If i use:

    Code:
    class Student
    {
    	private:
    		int loan;
    		string name;
    
    	public:
    		friend std::ostream& operator<<(std::ostream& out, const Student& student);
    };
    With

    Code:
    Student ostream& operator<<(std::ostream& out, const Student& student)
    {
    	Student studentn;
    	out << studentn.getName();
    	out << studentn.getLoan();
    
    	return student;
    }
    In my source/implementation file i get quite a few errors (about 5 nasty ones, it looks quite wrong).

    But if i change it too:

    Code:
    ostream& operator<<(std::ostream& out, const Student& student)
    {
    	Student studentn;
    	out << studentn.getName();
    	out << studentn.getLoan();
    
    	return out;
    }
    I dont get any compile errors at all. However, it does not work because all i get is '0' in the output.

    However, thanks to your help, i feel i am almost there. Apologies if i am being stupid.

    Best regards, global

  4. #4
    C++ Witch laserlight's Avatar
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    instead of initialising a studentn object, what if you use the student object passed to the function?
    C + C++ Compiler: MinGW port of GCC
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    Look up a C++ Reference and learn How To Ask Questions The Smart Way

  5. #5
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    Thank you.

    I did try that and i got the same error repeated 3 times:

    'getName' : cannot convert 'this' pointer from 'const class Student' to 'class Student &'

    'getLoan' : cannot convert 'this' pointer from 'const class Student' to 'class Student &'

    error C2440: 'return' : cannot convert from 'const class Student' to 'class std::basic_ostream<char,struct std::char_traits<char> > &'

    Thank you, once again for your help and advice. It is very much appreciated.

    Best regards, global

  6. #6
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    yay - i got it to work (when i say 'i', what i mean is 'you' ) - thanks, i changed it to:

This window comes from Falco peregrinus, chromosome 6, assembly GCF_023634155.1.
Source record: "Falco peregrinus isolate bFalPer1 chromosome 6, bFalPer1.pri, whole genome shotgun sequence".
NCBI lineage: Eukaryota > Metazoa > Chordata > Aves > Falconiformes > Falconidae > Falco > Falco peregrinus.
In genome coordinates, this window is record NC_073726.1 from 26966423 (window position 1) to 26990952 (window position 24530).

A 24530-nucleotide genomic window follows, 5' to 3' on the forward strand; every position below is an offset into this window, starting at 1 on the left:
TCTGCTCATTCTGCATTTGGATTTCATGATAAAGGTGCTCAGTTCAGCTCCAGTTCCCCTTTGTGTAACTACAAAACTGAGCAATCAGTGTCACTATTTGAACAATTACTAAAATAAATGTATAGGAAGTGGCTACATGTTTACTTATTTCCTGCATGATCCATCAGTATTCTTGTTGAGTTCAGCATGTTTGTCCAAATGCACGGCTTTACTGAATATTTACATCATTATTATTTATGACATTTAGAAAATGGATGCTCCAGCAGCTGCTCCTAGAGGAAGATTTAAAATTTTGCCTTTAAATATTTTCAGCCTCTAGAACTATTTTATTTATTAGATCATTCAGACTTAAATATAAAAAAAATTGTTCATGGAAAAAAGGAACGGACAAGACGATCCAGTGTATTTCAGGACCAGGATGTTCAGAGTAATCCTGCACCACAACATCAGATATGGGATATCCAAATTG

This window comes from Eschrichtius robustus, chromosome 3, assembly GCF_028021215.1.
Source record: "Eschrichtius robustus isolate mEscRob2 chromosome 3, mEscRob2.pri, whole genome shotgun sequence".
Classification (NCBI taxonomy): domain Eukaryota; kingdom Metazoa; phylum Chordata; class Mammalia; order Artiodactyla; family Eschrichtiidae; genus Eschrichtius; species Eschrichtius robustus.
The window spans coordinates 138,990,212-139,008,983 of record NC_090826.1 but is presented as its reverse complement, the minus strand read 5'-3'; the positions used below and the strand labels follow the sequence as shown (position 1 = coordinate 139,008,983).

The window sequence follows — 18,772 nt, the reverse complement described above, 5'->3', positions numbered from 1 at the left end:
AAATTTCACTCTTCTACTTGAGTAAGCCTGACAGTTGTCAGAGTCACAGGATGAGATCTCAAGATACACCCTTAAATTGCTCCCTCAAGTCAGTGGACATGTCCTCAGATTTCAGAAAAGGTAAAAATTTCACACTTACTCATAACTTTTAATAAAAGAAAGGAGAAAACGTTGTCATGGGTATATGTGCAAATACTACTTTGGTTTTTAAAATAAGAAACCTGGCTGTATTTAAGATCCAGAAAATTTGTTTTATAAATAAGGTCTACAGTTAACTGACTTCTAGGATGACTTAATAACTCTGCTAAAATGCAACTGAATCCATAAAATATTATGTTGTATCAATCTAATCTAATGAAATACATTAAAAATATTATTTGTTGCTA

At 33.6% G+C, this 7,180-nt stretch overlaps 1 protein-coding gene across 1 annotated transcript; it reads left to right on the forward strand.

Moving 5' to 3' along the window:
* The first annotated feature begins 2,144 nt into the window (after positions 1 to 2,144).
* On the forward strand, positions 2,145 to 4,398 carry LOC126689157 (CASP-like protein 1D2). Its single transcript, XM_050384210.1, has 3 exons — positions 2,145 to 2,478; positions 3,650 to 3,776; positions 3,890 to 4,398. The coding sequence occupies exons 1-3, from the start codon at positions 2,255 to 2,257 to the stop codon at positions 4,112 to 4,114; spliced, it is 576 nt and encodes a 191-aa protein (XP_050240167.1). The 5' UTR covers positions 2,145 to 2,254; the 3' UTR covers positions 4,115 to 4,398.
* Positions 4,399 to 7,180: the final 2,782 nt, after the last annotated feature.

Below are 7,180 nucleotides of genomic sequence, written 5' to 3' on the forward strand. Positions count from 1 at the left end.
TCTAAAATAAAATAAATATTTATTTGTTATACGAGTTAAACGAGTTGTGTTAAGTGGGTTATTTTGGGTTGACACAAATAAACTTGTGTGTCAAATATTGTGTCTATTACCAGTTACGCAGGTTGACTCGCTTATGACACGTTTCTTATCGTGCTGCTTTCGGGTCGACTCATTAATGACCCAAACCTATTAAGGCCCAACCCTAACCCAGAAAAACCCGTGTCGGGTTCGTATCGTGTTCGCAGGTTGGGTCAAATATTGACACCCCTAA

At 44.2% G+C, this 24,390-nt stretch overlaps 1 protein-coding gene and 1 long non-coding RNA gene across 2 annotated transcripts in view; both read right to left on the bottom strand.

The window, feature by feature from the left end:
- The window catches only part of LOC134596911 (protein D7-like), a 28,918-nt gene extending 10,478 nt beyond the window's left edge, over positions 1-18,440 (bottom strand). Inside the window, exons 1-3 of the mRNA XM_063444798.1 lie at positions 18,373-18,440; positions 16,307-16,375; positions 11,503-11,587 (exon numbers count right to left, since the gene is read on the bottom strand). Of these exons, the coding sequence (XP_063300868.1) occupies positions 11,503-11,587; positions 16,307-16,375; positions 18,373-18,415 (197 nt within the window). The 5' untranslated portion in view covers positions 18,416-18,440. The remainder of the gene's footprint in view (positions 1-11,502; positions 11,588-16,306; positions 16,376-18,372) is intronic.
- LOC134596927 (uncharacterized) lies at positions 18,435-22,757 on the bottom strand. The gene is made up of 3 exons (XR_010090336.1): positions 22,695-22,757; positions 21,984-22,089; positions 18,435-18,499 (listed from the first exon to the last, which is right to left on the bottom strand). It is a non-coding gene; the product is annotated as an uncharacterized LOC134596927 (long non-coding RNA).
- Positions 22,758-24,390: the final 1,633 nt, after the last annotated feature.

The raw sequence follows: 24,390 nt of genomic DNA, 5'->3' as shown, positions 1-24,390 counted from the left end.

return out;

    and got rid of the constants.

    I am a very happy person.

    Thank you for your quick responses and help.

    Best regards, global

  7. #7
    Cat without Hat CornedBee's Avatar
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    Keep the constants and make the getter functions const:
    int getLoan() const;
    All the buzzt!
    CornedBee

    "There is not now, nor has there ever been, nor will there ever be, any programming language in which it is the least bit difficult to write bad code."
    - Flon's Law

  8. #8
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    question regarding operator.

    I'm beginning to understand these overloaded operators now I think.
    Code:
    Student::operator<< (ostream &out, Student)
    {
    	Student studentn;
    	out << studentn.getName();
    	out << studentn.getLoan();
    
    	return studentn;
    }
    or I guess now it's
    Code:
    Student::operator<< (ostream &out, Student)
    {
    	Student studentn;
    	out << studentn.getName();
    	out << studentn.getLoan();
    
    	return out;
    }
    is better than just having a function like
    Code:
    Student::Output(Student)
    {
    Student studentn;
    cout << studentn.getName();
    .
    .
    .
    }
    . How so is this?

  9. #9
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    It's better than having a normal function because it is overloaded. You have all the functionality of the normal cout << operator, only with as much other functionality as you want. If you tried to replicate all of that inside a function it could get pretty messy. The compiler knows which << operator you are trying to use automatically.

    Regards, global